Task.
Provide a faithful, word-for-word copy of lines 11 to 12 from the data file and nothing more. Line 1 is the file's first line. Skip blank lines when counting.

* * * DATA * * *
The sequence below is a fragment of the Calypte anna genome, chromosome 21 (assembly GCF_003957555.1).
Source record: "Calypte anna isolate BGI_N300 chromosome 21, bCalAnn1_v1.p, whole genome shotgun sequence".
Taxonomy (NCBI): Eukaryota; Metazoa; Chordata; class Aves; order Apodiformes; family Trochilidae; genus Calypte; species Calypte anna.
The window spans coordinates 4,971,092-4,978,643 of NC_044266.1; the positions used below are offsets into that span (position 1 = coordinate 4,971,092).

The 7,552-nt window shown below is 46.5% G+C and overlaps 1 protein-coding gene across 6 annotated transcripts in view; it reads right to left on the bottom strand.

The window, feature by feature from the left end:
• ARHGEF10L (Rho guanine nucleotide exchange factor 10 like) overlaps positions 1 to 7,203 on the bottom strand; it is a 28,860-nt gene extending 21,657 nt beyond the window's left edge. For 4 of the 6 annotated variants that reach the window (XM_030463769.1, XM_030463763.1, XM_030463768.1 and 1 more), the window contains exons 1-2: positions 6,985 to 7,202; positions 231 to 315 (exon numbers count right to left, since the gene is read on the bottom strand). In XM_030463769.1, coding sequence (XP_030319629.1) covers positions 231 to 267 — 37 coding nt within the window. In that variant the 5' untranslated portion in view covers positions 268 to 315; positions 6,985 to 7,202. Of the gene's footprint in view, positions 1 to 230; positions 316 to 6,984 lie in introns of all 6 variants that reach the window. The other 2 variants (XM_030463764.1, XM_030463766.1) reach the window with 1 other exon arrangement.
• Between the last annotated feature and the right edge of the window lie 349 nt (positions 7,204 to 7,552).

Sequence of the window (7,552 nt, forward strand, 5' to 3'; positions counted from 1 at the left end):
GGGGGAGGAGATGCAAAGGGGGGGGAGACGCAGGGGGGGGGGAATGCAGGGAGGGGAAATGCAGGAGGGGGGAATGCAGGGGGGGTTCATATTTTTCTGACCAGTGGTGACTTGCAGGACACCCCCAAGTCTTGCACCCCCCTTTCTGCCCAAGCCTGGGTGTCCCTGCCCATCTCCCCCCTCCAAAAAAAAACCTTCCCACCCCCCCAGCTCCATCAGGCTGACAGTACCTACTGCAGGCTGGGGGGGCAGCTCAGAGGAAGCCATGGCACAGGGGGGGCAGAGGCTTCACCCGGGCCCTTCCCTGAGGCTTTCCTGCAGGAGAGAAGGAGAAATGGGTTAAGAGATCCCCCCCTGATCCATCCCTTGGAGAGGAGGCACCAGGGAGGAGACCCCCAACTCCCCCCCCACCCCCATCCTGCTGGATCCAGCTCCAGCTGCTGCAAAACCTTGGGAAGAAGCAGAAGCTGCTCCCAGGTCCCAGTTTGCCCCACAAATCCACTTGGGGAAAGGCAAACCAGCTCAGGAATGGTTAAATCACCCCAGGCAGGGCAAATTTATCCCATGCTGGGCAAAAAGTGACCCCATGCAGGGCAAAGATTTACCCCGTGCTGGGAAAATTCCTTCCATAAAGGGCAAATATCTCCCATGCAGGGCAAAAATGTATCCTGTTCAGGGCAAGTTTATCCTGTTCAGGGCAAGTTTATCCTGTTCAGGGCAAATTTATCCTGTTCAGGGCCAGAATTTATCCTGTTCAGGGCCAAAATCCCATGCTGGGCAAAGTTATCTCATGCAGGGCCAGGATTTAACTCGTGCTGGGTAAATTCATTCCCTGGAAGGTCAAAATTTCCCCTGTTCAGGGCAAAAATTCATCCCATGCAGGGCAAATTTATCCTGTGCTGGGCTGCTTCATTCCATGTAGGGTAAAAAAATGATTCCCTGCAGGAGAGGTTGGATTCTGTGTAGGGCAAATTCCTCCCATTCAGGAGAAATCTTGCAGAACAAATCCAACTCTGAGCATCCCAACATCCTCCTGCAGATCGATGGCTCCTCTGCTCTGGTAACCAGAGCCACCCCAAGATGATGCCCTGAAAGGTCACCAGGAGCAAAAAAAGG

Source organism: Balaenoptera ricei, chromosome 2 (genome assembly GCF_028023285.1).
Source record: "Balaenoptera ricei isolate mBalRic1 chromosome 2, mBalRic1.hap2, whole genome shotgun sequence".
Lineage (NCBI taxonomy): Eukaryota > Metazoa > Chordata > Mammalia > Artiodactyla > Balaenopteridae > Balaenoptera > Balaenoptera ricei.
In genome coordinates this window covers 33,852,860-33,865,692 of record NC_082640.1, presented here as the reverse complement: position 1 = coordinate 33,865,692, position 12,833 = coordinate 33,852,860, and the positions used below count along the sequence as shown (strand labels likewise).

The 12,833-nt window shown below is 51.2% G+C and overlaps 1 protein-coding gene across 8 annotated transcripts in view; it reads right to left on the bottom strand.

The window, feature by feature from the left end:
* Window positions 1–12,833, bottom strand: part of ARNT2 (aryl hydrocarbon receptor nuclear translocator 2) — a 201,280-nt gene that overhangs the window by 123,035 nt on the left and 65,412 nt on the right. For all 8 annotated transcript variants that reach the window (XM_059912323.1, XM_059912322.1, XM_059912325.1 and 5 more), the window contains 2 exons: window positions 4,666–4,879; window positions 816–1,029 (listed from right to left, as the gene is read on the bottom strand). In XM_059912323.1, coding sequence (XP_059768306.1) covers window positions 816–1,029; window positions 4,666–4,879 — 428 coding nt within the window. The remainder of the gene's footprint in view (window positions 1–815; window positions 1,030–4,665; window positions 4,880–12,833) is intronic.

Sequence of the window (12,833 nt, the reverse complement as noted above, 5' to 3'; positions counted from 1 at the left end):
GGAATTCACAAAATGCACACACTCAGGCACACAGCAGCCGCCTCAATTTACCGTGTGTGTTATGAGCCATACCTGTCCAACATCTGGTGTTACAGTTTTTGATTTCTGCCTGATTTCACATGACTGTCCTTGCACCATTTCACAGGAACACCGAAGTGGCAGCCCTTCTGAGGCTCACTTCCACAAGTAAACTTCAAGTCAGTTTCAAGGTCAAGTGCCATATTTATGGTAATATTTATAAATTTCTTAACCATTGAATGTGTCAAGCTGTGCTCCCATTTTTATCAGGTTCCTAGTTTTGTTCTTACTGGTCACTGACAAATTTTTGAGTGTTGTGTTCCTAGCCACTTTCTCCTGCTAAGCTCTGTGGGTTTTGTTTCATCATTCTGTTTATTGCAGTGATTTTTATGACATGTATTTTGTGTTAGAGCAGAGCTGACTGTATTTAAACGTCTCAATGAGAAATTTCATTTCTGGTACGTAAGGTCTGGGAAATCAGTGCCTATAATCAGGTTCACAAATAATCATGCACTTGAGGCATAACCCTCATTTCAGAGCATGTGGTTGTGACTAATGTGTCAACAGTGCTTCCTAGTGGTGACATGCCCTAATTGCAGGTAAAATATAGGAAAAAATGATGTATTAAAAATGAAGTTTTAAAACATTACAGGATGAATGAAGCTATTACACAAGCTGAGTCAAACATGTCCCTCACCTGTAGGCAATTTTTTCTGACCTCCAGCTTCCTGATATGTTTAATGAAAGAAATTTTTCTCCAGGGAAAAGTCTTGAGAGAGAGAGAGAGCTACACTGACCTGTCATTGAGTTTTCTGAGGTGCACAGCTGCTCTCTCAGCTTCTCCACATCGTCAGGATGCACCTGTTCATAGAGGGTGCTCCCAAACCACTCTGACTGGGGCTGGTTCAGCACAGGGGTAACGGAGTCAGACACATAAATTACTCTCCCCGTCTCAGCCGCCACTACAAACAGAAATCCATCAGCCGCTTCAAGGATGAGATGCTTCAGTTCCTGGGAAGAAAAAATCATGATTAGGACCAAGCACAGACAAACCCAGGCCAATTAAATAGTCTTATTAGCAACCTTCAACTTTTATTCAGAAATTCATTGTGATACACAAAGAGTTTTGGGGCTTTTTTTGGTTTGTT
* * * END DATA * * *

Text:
Source organism: Balaenoptera ricei, chromosome 2 (genome assembly GCF_028023285.1).
Source record: "Balaenoptera ricei isolate mBalRic1 chromosome 2, mBalRic1.hap2, whole genome shotgun sequence".